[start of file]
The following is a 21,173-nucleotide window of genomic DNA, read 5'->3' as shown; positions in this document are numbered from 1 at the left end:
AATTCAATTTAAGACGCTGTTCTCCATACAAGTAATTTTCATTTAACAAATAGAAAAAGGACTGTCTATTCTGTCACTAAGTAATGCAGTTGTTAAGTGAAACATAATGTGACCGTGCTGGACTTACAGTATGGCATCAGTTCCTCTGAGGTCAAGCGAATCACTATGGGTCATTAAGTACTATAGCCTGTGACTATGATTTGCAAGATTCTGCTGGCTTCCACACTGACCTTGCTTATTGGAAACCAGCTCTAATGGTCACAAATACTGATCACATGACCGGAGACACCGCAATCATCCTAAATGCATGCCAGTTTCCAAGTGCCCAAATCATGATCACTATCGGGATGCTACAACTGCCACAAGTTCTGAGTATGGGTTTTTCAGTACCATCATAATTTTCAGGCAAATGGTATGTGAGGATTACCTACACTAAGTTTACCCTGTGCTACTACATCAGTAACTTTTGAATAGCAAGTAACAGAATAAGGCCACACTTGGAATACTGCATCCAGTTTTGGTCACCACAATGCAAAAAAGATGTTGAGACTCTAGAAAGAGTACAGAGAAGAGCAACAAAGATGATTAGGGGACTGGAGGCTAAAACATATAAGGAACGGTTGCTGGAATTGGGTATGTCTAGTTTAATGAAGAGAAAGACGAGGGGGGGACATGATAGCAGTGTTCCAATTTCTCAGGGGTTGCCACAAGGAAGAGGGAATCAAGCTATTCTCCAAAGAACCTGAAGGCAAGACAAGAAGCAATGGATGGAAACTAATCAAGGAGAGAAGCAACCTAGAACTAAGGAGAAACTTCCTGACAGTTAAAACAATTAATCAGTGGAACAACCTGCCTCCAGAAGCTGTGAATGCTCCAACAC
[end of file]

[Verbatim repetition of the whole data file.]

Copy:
The following is a 21,173-nucleotide window of genomic DNA, read 5'->3' as shown; positions in this document are numbered from 1 at the left end:
AATTCAATTTAAGACGCTGTTCTCCATACAAGTAATTTTCATTTAACAAATAGAAAAAGGACTGTCTATTCTGTCACTAAGTAATGCAGTTGTTAAGTGAAACATAATGTGACCGTGCTGGACTTACAGTATGGCATCAGTTCCTCTGAGGTCAAGCGAATCACTATGGGTCATTAAGTACTATAGCCTGTGACTATGATTTGCAAGATTCTGCTGGCTTCCACACTGACCTTGCTTATTGGAAACCAGCTCTAATGGTCACAAATACTGATCACATGACCGGAGACACCGCAATCATCCTAAATGCATGCCAGTTTCCAAGTGCCCAAATCATGATCACTATCGGGATGCTACAACTGCCACAAGTTCTGAGTATGGGTTTTTCAGTACCATCATAATTTTCAGGCAAATGGTATGTGAGGATTACCTACACTAAGTTTACCCTGTGCTACTACATCAGTAACTTTTGAATAGCAAGTAACAGAATAAGGCCACACTTGGAATACTGCATCCAGTTTTGGTCACCACAATGCAAAAAAGATGTTGAGACTCTAGAAAGAGTACAGAGAAGAGCAACAAAGATGATTAGGGGACTGGAGGCTAAAACATATAAGGAACGGTTGCTGGAATTGGGTATGTCTAGTTTAATGAAGAGAAAGACGAGGGGGGGACATGATAGCAGTGTTCCAATTTCTCAGGGGTTGCCACAAGGAAGAGGGAATCAAGCTATTCTCCAAAGAACCTGAAGGCAAGACAAGAAGCAATGGATGGAAACTAATCAAGGAGAGAAGCAACCTAGAACTAAGGAGAAACTTCCTGACAGTTAAAACAATTAATCAGTGGAACAACCTGCCTCCAGAAGCTGTGAATGCTCCAACAC